Figure 1: FEC Payload ID encoding format for FEC Encoding ID XX and
YY
4.2. FEC Object Transmission Information
4.2.1. Mandatory Elements
o FEC Encoding ID: the Fully-Specified FEC Schemes described in this
document use the FEC Encoding ID XX for LDPC-Staircase and FEC
Encoding ID YY for LDPC-Triangle.
4.2.2. Common Elements
The following elements MUST be defined with the present FEC Scheme:
o Transfer-Length (L): a non-negative integer indicating the length
of the object in bytes. There are some restrictions on the
maximum Transfer-Length that can be supported:
Roca, et al. Expires December 23, 2006 [Page 7]
Internet-Draft LDPC Staircase and Triangle FEC June 2006
maximum transfer length = 2^^12 * B * E
For instance, if B=2^^19 (because of a code rate of 1/2,
Section 5.2), and if E=1024 bytes, then the maximum transfer
length is 2^^41 bytes (or 2 TB). The upper limit, with symbols of
size 2^^16-1 bytes and a code rate larger or equal to 1/2, amounts
to 2^^47 bytes (or 128 TB).
o Encoding-Symbol-Length (E): a non-negative integer indicating the
length of each encoding symbol in bytes.
o Maximum-Source-Block-Length (B): a non-negative integer indicating
the maximum number of source symbols in a source block. There are
some restrictions on the maximum B value, as explained in
Section 5.2.
o Max-Number-of-Encoding-Symbols (max_n): a non-negative integer
indicating the maximum number of encoding symbols generated for
any source block. There are some restrictions on the maximum
max_n value. In particular max_n is at most equal to 2^^20.
Section 5 explains how to derive the values of each of these
elements.
4.2.3. Scheme-Specific Element
The following element MUST be defined with the present FEC Scheme.
It contains two distinct pieces of information:
o G: a non-negative integer indicating the number of encoding
symbols per group used for the object. The default value is 1,
meaning that each packet contains exactly one symbol. Values
greater than 1 can also be defined, as explained in Section 5.3.
o PRNG seed: The seed is a 32 bit unsigned integer between 1 and
0x7FFFFFFE (i.e. 2^^31-2) inclusive. This value is used to
initialize the Pseudo Random Number Generator (Section 5.6). This
element is optional. Whether or not it is present in the FEC OTI
is signaled in the associated encoding format through an
appropriate mechanism (see Section 4.2.4). When the PRNG seed is
not carried within the FEC OTI, it is assumed that encoder and
decoders use another way to communicate the information, or use a
fixed, predefined value.
4.2.4. Encoding Format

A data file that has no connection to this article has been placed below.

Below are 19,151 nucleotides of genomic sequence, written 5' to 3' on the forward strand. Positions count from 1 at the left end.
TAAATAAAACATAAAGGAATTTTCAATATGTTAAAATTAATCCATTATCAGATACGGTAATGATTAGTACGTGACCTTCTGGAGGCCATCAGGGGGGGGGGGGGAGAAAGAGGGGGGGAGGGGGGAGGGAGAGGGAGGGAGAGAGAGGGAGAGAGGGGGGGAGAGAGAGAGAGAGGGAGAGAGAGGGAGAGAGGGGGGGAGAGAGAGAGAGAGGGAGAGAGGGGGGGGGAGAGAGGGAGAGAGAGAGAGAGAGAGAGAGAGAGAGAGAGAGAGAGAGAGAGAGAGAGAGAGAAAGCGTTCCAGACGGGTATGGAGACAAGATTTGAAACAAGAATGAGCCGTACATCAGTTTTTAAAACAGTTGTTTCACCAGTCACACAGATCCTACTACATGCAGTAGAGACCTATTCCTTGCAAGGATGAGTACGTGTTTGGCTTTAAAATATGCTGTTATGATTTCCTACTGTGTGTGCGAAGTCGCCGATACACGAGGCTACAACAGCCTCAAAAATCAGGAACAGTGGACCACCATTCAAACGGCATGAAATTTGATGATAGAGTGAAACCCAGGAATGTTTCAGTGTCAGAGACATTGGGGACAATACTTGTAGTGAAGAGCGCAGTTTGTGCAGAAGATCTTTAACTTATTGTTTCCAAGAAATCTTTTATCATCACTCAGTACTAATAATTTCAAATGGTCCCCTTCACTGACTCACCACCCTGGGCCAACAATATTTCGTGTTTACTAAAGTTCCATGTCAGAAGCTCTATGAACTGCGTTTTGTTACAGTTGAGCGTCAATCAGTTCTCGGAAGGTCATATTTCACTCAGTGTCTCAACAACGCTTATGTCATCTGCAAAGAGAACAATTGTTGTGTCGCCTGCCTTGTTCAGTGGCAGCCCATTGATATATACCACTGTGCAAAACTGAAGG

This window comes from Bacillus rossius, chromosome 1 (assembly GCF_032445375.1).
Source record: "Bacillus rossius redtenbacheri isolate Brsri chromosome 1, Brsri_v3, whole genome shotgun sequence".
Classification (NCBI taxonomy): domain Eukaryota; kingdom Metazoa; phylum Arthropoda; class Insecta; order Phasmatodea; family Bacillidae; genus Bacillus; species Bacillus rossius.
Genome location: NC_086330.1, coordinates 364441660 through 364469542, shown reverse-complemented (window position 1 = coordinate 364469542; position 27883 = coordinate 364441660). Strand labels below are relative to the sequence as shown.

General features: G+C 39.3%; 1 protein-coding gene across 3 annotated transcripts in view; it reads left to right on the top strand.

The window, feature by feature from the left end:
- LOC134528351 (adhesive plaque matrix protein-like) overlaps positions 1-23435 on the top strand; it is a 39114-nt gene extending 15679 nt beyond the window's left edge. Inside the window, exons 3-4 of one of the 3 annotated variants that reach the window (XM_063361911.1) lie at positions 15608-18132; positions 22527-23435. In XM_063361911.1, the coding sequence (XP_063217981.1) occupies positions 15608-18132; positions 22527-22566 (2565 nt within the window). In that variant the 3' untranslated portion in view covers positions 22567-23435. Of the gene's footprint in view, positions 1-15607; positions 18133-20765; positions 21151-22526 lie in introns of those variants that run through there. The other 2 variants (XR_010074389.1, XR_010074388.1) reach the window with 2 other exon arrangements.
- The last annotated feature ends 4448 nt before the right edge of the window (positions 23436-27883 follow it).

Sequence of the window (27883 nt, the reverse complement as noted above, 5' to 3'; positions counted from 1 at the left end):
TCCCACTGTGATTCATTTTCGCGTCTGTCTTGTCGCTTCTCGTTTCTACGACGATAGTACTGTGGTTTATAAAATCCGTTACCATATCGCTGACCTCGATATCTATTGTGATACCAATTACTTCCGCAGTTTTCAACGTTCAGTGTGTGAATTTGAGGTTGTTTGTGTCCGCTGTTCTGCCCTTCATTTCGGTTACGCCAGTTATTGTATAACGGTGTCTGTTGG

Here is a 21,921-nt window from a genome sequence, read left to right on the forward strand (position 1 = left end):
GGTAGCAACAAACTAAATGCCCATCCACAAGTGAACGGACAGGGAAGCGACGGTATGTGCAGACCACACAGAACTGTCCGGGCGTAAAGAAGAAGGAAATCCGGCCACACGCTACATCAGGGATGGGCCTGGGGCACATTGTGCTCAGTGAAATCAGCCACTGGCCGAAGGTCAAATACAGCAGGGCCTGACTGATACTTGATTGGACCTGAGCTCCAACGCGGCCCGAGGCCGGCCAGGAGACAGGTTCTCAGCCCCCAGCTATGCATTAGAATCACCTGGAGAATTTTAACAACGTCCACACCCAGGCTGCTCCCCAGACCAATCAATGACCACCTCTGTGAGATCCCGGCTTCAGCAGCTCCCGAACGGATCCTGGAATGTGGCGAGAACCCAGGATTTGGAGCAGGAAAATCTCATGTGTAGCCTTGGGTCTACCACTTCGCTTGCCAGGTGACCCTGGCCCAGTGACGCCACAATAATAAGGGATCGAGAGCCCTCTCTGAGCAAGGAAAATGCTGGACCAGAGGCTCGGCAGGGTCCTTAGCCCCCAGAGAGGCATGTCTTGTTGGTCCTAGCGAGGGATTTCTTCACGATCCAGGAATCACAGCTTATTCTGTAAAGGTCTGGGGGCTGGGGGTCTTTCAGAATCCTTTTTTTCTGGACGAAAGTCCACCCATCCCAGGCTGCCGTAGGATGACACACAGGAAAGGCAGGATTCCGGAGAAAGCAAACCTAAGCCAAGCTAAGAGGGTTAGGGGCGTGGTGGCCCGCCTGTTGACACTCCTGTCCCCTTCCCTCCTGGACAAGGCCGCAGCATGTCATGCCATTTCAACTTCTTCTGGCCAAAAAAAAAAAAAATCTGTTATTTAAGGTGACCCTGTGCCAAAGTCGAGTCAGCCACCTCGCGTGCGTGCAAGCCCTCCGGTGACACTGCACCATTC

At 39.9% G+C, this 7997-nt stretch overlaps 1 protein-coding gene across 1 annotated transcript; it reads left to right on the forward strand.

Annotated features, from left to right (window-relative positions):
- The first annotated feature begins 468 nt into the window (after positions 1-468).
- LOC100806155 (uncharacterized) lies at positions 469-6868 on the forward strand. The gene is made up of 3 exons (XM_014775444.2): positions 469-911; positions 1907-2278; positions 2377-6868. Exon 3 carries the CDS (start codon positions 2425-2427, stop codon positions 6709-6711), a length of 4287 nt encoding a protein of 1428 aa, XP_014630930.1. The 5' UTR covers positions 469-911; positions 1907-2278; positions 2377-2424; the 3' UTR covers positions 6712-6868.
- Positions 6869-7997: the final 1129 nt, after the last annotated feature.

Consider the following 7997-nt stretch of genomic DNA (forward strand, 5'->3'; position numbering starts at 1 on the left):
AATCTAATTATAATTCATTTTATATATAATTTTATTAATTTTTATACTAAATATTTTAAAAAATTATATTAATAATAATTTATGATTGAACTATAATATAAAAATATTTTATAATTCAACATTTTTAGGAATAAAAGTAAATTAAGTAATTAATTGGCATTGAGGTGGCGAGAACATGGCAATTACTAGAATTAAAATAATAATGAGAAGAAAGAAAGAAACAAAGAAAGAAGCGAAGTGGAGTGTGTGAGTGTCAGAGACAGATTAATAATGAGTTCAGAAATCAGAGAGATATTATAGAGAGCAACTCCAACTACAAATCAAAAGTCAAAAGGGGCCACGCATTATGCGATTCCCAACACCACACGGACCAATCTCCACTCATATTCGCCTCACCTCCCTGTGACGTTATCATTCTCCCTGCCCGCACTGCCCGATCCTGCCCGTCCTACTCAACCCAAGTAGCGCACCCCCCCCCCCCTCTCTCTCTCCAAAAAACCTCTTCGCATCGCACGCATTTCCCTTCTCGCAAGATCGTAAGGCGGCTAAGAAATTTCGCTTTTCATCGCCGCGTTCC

This section shows two possible encoding formats of the above FEC
OTI. The present document does not specify when or how these
Roca, et al. Expires December 23, 2006 [Page 8]
Internet-Draft LDPC Staircase and Triangle FEC June 2006
encoding formats should be used.
4.2.4.1. Using the General EXT_FTI Format
The FEC OTI binary format is the following, when the EXT_FTI
mechanism is used.
0 1 2 3
0 1 2 3 4 5 6 7 8 9 0 1 2 3 4 5 6 7 8 9 0 1 2 3 4 5 6 7 8 9 0 1
+-+-+-+-+-+-+-+-+-+-+-+-+-+-+-+-+-+-+-+-+-+-+-+-+-+-+-+-+-+-+-+-+
| HET = 64 | HEL (=4 or 5) | |
+-+-+-+-+-+-+-+-+-+-+-+-+-+-+-+-+ +
| Transfer-Length (L) |
+-+-+-+-+-+-+-+-+-+-+-+-+-+-+-+-+-+-+-+-+-+-+-+-+-+-+-+-+-+-+-+-+
| Encoding Symbol Length (E) | G | B (MSB) |
+-+-+-+-+-+-+-+-+-+-+-+-+-+-+-+-+-+-+-+-+-+-+-+-+-+-+-+-+-+-+-+-+
| B (LSB) | Max Nb of Enc. Symbols (max_n) |
+-+-+-+-+-+-+-+-+-+-+-+-+-+-+-+-+-+-+-+-+-+-+-+-+-+-+-+-+-+-+-+-+
. Optional PRNG seed .
+-+-+-+-+-+-+-+-+-+-+-+-+-+-+-+-+-+-+-+-+-+-+-+-+-+-+-+-+-+-+-+-+
In particular:
o The HEL (Header Extension Length) indicates whether the optional
PRNG seed is present (HEL=5) or not (HEL=4).
o The Transfer-Length (L) field size (48 bits) is larger than the
size required to store the maximum transfer length (Section 4.2.2)
for field alignment purposes.
o The Maximum-Source-Block-Length (B) field (20 bits) is split into
two parts: the 8 most significant bits (MSB) are in the third 32-
bit word of the EXT_FTI, and the remaining 12 least significant
bits (LSB) are in fourth 32-bit word.
4.2.4.2. Using the FDT Instance (FLUTE specific)
When it is desired that the FEC OTI be carried in the FDT Instance of
a FLUTE session, the following XML elements must be described for the
associated object:
o FEC-OTI-Transfer-length
o FEC-OTI-Encoding-Symbol-Length
o FEC-OTI-Maximum-Source-Block-Length
Roca, et al. Expires December 23, 2006 [Page 9]
Internet-Draft LDPC Staircase and Triangle FEC June 2006
o FEC-OTI-Max-Number-of-Encoding-Symbols
o FEC-OTI-Number-Encoding-Symbols-per-Group
o FEC-OTI-PRNG-seed (optional)
When no PRNG seed is to be carried in the FEC OTI, the sender simply
omits the FEC-OTI-PRNG-seed element.
Roca, et al. Expires December 23, 2006 [Page 10]